Bangkok’s Unknown Fertility Shrine
A small shrine, hidden away on a hotel’s grounds, contains hundreds of wooden models of a penis, placed there by women wanting to become pregnant. Almost unknown by tourists and undocumented in most tourist guidebooks, it is easy to find and worth visiting.
Located on the grounds of the Nai Lert Park Hotel, a five star hotel in the Raffles chain, it is only about 20 or 25 meters (yards) square, but contains hundreds of offerings by hopeful women. The centerpiece is a small spirit house, placed on a pole about 1.5 meters (5 feet) high that is covered with coloured cloth. Candles are placed in front of the spirit house, and colourful flowers are changed daily. There is a marble stand in front of the spirit house where people can make offerings. To the left of the spirit house is a 3 meter (10 feet) tall wooden penis, draped in colourful cloth banners.
This shrine is very old, dating back at least to the early twentieth century, and possibly earlier. Inside the spirit house is a plaque displaying a female, who is the goddess, Phra Mae Tuptim.
A small sign at the entrance says, “Chao Mae Tuptim, or Goddess Tuptim Shrine.
“The origins of Chao Mae Tuptim are obscure.
“It can only be recalled that a spirit house was built by Nai Lert, for the spirit who was believed to reside in the large Sai (Ficus) tree.
“The basic offerings are fragrant wreaths of snow-white Jasmine flowers, incense sticks, pink and white lotus buds.”
There are many small ceramic figures, called the “Lords of the Land”, placed in front of the spirit house. These are quite common in Thailand and found in most spirit houses.
There is a bronze statue of Nai Lert, seated with a leopard by his side, just in front of the main entrance to the hotel. According to the brass plaque in front of the statue, “Nai Lert Sreshthaputra (1872 – 1945) was Thailand’s first and foremost developer, inventor, as well as preserver of Bangkok’s green environment. He introduced ice, modernized sea-going vessels, and initiated white boats, trams, and metropolitan white buses.
“Praya Bhakdinorasreth (‘Beloved Millionaire’) was the title royally bestowed on Nai Lert for his good deeds. A philanthropist, a nature lover, an inventor; his legacy lives on at Nai Lert Park, where he lived.”
The shrine is not advertised anywhere, probably because it is not politically correct in Thailand to talk about or advertise anything to do with genitalia. There are no signs at the hotel directing you to it.
Finding it, though, is quite easy. Just take Wireless Road (Thanon Wittayu) to the Nai Lert Park Hotel; it is about 150 meters (yards) from Home Pro, which is at the corner of Ploenchit and Wittayu roads. Ploenchit changes name to Sukhumvit, once you pass the railway tracks going east. It is close to Ploenchit BTS station.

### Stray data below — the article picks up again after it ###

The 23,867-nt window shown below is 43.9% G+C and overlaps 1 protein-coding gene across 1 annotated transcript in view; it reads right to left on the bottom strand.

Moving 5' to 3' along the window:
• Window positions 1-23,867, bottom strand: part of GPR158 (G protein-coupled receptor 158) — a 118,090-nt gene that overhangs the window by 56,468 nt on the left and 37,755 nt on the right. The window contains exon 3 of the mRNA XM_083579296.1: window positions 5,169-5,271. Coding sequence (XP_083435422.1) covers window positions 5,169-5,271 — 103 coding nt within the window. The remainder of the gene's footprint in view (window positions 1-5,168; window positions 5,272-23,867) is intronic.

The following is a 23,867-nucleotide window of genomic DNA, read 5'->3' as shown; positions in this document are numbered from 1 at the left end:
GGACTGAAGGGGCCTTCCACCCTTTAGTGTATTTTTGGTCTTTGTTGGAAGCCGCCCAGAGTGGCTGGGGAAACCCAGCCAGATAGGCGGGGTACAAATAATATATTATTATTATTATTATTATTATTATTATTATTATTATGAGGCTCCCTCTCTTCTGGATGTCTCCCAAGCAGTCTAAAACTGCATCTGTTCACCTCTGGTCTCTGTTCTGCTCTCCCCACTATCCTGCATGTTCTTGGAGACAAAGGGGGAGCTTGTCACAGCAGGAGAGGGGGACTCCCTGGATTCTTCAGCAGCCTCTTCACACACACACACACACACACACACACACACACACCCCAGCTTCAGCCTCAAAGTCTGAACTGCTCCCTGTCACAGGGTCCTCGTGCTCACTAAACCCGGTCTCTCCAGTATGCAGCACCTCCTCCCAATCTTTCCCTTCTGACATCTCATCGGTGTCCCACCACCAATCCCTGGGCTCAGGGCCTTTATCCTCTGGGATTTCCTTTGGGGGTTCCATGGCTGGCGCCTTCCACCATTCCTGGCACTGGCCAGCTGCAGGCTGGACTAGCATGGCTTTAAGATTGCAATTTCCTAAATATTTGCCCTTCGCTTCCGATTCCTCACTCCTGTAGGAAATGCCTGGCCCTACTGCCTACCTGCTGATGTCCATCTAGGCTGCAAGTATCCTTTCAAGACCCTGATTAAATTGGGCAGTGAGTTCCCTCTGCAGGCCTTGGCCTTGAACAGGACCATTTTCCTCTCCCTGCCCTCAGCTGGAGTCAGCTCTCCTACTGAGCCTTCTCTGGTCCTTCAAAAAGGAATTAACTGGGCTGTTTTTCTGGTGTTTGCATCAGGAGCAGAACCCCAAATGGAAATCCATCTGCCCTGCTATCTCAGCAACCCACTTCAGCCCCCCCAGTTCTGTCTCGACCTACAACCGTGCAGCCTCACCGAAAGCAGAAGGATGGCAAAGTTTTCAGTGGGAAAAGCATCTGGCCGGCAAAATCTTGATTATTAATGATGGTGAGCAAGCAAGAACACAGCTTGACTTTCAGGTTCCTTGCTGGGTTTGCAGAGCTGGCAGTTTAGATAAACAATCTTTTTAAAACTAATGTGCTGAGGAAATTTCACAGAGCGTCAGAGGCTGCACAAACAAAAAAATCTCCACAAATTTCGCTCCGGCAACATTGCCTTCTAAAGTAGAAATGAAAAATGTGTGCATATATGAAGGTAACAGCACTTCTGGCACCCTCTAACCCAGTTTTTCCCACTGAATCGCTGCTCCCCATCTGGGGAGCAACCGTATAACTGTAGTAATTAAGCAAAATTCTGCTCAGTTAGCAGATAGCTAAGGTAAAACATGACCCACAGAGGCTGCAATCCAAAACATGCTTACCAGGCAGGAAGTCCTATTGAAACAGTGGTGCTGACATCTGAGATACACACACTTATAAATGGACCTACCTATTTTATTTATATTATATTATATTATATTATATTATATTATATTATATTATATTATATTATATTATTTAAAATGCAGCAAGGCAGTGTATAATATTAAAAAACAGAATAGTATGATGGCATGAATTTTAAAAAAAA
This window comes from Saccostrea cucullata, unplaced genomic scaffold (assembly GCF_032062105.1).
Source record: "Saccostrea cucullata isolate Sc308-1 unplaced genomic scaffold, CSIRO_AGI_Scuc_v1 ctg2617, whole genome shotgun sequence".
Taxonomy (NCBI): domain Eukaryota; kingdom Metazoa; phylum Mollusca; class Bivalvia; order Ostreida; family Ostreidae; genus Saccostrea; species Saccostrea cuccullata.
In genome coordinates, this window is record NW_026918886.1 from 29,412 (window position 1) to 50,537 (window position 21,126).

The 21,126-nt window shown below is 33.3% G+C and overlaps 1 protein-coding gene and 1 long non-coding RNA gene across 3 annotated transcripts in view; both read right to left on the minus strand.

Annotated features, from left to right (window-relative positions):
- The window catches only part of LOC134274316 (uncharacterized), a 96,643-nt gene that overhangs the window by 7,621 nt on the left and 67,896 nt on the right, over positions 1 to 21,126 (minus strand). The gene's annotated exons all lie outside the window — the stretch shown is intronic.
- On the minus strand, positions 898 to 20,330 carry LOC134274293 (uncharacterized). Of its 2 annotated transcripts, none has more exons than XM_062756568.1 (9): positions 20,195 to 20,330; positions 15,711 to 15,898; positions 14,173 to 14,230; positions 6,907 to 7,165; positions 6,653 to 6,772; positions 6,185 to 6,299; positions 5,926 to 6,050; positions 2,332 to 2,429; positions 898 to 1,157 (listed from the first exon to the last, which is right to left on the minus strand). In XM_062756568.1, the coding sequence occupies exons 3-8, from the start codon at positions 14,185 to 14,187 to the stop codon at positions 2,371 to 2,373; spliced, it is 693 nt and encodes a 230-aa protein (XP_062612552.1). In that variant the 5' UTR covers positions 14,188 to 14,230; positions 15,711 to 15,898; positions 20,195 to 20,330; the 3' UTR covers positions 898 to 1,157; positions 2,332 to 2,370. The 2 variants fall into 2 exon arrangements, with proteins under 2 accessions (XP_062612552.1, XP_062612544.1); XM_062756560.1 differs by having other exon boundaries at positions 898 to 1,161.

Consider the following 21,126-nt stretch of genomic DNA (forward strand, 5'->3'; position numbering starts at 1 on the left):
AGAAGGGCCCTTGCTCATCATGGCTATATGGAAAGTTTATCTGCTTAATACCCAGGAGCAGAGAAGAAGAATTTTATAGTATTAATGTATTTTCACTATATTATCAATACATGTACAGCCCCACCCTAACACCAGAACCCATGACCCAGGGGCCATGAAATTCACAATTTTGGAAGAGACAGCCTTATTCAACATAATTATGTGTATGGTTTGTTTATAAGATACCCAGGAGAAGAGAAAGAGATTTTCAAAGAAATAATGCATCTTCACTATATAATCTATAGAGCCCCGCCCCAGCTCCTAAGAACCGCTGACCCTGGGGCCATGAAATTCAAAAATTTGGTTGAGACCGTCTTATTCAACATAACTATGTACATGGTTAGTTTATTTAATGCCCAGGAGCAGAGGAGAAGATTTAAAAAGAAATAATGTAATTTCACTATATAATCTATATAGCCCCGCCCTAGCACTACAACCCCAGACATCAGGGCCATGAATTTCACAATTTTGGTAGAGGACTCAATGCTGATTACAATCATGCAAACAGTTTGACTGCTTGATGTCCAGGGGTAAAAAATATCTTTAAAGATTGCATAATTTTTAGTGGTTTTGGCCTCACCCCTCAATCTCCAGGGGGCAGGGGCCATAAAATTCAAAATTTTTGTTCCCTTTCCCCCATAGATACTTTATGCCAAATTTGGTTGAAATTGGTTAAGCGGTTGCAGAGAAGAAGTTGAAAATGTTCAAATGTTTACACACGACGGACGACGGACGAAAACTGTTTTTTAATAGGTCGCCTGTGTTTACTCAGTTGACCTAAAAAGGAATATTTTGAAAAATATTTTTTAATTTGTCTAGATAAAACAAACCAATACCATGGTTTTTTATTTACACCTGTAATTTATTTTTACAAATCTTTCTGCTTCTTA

There is a rather large and photogenic spirit house with a four-faced Buddha just inside the entrance of the hotel grounds. You can ask the guards for directions, but call it the “Tuptim Shrine”. Follow the driveway a short distance and you will see it splits several ways. Take the ramp up, which leads to the main entrance of the hotel. When you get to the top of the ramp, you will see a plaza with the hotel entrance at the left, and the statue of Nai Lert located in the middle of a pond. Do not enter the hotel. Simply walk staright ahead towards the pastry shop, and you will notice a stairway leading down, just to the left of the shop. Go down the stairs and you will be at the entrance to the parking garage. Do not enter the garage, just follow the driveway out about 100 meters (yards) or less, and you will come to the shrine on the right, next to the klong (canal). There is a fence and some greenery hiding the canal, but you will be able to hear the boats, and if the water is bad that day, smell it as well.
And if you want to get pregnant, it couldn’t hurt to bring a wooden penis, a small candle, some incense, and after you have placed them at the shrine, and lit the candle and incense, say a little prayer.
About the Author:
Douglas Anderson is the author of Speak Easy Thai [http://www.Thai-Culture-Publishing.com], an easy way to learn Thai vocabulary. The software runs on Windows PCs or Macs under BootCamp and includes Fundamentals of Thai Grammar [http://www.learn-faster.org/Thai], a 350-page eBook. Speak Easy Thai uses the Internet for updates, but does not require an Internet connection during operation.
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